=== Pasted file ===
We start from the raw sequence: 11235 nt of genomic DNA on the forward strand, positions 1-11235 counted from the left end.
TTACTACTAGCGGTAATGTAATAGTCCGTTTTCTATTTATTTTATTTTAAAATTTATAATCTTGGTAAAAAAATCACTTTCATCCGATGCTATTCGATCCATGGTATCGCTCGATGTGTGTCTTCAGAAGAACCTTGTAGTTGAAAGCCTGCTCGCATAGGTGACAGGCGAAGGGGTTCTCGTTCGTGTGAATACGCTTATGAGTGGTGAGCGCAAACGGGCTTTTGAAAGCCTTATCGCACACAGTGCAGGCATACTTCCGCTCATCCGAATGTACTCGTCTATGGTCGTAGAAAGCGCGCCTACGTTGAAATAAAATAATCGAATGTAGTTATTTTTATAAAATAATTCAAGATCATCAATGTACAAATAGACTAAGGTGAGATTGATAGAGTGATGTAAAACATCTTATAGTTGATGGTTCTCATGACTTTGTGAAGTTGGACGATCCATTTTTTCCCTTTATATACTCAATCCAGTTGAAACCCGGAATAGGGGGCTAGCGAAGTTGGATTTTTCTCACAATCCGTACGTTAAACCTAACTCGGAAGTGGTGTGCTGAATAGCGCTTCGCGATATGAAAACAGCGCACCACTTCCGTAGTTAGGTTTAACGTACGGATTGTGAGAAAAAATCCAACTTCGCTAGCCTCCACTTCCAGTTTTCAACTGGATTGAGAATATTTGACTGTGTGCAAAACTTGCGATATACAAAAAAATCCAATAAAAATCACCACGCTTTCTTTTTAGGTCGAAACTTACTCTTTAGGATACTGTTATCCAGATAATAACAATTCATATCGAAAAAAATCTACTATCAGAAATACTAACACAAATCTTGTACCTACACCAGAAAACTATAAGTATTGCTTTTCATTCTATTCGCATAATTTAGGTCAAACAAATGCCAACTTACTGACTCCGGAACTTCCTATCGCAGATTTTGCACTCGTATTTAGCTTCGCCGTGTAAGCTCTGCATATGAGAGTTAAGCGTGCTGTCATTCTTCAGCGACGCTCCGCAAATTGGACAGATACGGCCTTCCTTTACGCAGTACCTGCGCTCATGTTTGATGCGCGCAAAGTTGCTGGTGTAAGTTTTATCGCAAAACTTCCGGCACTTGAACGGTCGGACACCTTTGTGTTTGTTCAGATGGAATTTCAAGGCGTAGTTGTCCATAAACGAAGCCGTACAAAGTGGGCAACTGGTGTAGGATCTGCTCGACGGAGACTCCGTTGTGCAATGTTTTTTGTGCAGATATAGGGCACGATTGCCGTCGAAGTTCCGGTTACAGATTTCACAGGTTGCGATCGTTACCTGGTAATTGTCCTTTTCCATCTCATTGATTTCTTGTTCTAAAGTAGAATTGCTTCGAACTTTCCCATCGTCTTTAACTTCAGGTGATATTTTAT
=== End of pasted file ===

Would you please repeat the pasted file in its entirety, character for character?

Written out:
We start from the raw sequence: 11235 nt of genomic DNA on the forward strand, positions 1-11235 counted from the left end.
TTACTACTAGCGGTAATGTAATAGTCCGTTTTCTATTTATTTTATTTTAAAATTTATAATCTTGGTAAAAAAATCACTTTCATCCGATGCTATTCGATCCATGGTATCGCTCGATGTGTGTCTTCAGAAGAACCTTGTAGTTGAAAGCCTGCTCGCATAGGTGACAGGCGAAGGGGTTCTCGTTCGTGTGAATACGCTTATGAGTGGTGAGCGCAAACGGGCTTTTGAAAGCCTTATCGCACACAGTGCAGGCATACTTCCGCTCATCCGAATGTACTCGTCTATGGTCGTAGAAAGCGCGCCTACGTTGAAATAAAATAATCGAATGTAGTTATTTTTATAAAATAATTCAAGATCATCAATGTACAAATAGACTAAGGTGAGATTGATAGAGTGATGTAAAACATCTTATAGTTGATGGTTCTCATGACTTTGTGAAGTTGGACGATCCATTTTTTCCCTTTATATACTCAATCCAGTTGAAACCCGGAATAGGGGGCTAGCGAAGTTGGATTTTTCTCACAATCCGTACGTTAAACCTAACTCGGAAGTGGTGTGCTGAATAGCGCTTCGCGATATGAAAACAGCGCACCACTTCCGTAGTTAGGTTTAACGTACGGATTGTGAGAAAAAATCCAACTTCGCTAGCCTCCACTTCCAGTTTTCAACTGGATTGAGAATATTTGACTGTGTGCAAAACTTGCGATATACAAAAAAATCCAATAAAAATCACCACGCTTTCTTTTTAGGTCGAAACTTACTCTTTAGGATACTGTTATCCAGATAATAACAATTCATATCGAAAAAAATCTACTATCAGAAATACTAACACAAATCTTGTACCTACACCAGAAAACTATAAGTATTGCTTTTCATTCTATTCGCATAATTTAGGTCAAACAAATGCCAACTTACTGACTCCGGAACTTCCTATCGCAGATTTTGCACTCGTATTTAGCTTCGCCGTGTAAGCTCTGCATATGAGAGTTAAGCGTGCTGTCATTCTTCAGCGACGCTCCGCAAATTGGACAGATACGGCCTTCCTTTACGCAGTACCTGCGCTCATGTTTGATGCGCGCAAAGTTGCTGGTGTAAGTTTTATCGCAAAACTTCCGGCACTTGAACGGTCGGACACCTTTGTGTTTGTTCAGATGGAATTTCAAGGCGTAGTTGTCCATAAACGAAGCCGTACAAAGTGGGCAACTGGTGTAGGATCTGCTCGACGGAGACTCCGTTGTGCAATGTTTTTTGTGCAGATATAGGGCACGATTGCCGTCGAAGTTCCGGTTACAGATTTCACAGGTTGCGATCGTTACCTGGTAATTGTCCTTTTCCATCTCATTGATTTCTTGTTCTAAAGTAGAATTGCTTCGAACTTTCCCATCGTCTTTAACTTCAGGTGATATTTTAT